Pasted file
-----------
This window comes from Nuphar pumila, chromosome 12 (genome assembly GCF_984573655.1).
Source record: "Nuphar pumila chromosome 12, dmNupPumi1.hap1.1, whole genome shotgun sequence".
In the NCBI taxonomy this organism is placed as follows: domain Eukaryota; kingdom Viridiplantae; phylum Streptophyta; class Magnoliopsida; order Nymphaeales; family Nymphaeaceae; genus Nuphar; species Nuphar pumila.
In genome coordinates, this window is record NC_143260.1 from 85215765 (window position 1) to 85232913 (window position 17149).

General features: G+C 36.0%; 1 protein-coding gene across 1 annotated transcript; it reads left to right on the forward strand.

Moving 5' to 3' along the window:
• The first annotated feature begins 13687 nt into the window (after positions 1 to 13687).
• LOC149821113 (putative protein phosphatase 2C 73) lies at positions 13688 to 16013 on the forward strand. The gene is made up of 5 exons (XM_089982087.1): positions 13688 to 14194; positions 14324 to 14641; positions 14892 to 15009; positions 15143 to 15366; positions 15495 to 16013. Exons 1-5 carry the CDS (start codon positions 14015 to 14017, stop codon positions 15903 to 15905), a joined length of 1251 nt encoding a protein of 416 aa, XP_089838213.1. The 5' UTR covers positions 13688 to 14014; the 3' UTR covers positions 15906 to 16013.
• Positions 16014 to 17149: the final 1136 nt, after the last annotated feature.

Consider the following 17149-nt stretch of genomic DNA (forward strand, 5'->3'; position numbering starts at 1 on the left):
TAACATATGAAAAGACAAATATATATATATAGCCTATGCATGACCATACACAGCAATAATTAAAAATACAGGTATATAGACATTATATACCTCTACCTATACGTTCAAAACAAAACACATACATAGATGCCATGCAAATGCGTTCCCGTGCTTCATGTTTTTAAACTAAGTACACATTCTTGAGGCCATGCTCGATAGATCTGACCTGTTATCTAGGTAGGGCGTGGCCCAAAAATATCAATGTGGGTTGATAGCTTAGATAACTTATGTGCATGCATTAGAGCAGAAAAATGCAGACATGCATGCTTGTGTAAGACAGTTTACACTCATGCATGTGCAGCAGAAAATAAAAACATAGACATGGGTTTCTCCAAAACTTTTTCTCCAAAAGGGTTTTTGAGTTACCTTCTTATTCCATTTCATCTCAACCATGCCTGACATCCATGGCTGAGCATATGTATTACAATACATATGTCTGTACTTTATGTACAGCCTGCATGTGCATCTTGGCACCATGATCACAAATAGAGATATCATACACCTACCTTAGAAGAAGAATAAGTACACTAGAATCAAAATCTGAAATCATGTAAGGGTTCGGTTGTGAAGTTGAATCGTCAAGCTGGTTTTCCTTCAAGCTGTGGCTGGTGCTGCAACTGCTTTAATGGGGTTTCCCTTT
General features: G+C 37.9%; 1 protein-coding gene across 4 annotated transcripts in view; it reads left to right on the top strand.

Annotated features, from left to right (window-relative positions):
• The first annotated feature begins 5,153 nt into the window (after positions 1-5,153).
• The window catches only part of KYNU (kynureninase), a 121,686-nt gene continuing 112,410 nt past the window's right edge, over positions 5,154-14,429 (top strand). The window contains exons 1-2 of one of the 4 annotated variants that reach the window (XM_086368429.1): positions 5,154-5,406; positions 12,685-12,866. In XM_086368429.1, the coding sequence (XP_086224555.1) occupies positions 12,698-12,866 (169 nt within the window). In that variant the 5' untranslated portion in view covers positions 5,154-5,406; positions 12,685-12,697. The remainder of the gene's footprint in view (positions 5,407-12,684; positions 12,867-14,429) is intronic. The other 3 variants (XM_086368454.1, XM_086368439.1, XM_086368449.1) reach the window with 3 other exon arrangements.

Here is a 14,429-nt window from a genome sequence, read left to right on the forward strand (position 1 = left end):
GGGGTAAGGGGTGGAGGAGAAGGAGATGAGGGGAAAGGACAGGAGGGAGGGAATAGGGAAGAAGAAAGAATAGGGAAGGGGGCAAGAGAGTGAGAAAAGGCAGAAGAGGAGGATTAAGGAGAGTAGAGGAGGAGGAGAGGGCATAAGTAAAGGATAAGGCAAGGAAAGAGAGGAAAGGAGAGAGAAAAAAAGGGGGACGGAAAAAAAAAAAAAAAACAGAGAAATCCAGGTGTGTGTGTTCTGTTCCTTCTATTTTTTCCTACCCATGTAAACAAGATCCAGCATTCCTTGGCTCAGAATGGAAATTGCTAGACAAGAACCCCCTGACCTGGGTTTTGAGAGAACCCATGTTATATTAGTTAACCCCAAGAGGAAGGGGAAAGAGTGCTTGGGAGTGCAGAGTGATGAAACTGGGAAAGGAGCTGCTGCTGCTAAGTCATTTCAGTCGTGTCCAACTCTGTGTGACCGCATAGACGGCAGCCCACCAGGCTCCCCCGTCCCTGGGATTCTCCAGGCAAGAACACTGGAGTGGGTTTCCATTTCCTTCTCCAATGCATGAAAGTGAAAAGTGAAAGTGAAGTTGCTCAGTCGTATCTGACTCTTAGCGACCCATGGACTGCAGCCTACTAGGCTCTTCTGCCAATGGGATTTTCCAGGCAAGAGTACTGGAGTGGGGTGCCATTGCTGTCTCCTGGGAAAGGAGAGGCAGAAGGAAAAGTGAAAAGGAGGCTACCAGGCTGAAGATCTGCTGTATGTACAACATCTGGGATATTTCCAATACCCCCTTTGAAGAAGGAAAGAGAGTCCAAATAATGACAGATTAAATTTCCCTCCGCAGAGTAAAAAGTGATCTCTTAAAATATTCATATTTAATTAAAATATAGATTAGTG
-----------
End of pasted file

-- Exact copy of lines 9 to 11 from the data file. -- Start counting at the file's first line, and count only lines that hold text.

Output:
• Positions 16014 to 17149: the final 1136 nt, after the last annotated feature.

Consider the following 17149-nt stretch of genomic DNA (forward strand, 5'->3'; position numbering starts at 1 on the left):
TAACATATGAAAAGACAAATATATATATATAGCCTATGCATGACCATACACAGCAATAATTAAAAATACAGGTATATAGACATTATATACCTCTACCTATACGTTCAAAACAAAACACATACATAGATGCCATGCAAATGCGTTCCCGTGCTTCATGTTTTTAAACTAAGTACACATTCTTGAGGCCATGCTCGATAGATCTGACCTGTTATCTAGGTAGGGCGTGGCCCAAAAATATCAATGTGGGTTGATAGCTTAGATAACTTATGTGCATGCATTAGAGCAGAAAAATGCAGACATGCATGCTTGTGTAAGACAGTTTACACTCATGCATGTGCAGCAGAAAATAAAAACATAGACATGGGTTTCTCCAAAACTTTTTCTCCAAAAGGGTTTTTGAGTTACCTTCTTATTCCATTTCATCTCAACCATGCCTGACATCCATGGCTGAGCATATGTATTACAATACATATGTCTGTACTTTATGTACAGCCTGCATGTGCATCTTGGCACCATGATCACAAATAGAGATATCATACACCTACCTTAGAAGAAGAATAAGTACACTAGAATCAAAATCTGAAATCATGTAAGGGTTCGGTTGTGAAGTTGAATCGTCAAGCTGGTTTTCCTTCAAGCTGTGGCTGGTGCTGCAACTGCTTTAATGGGGTTTCCCTTT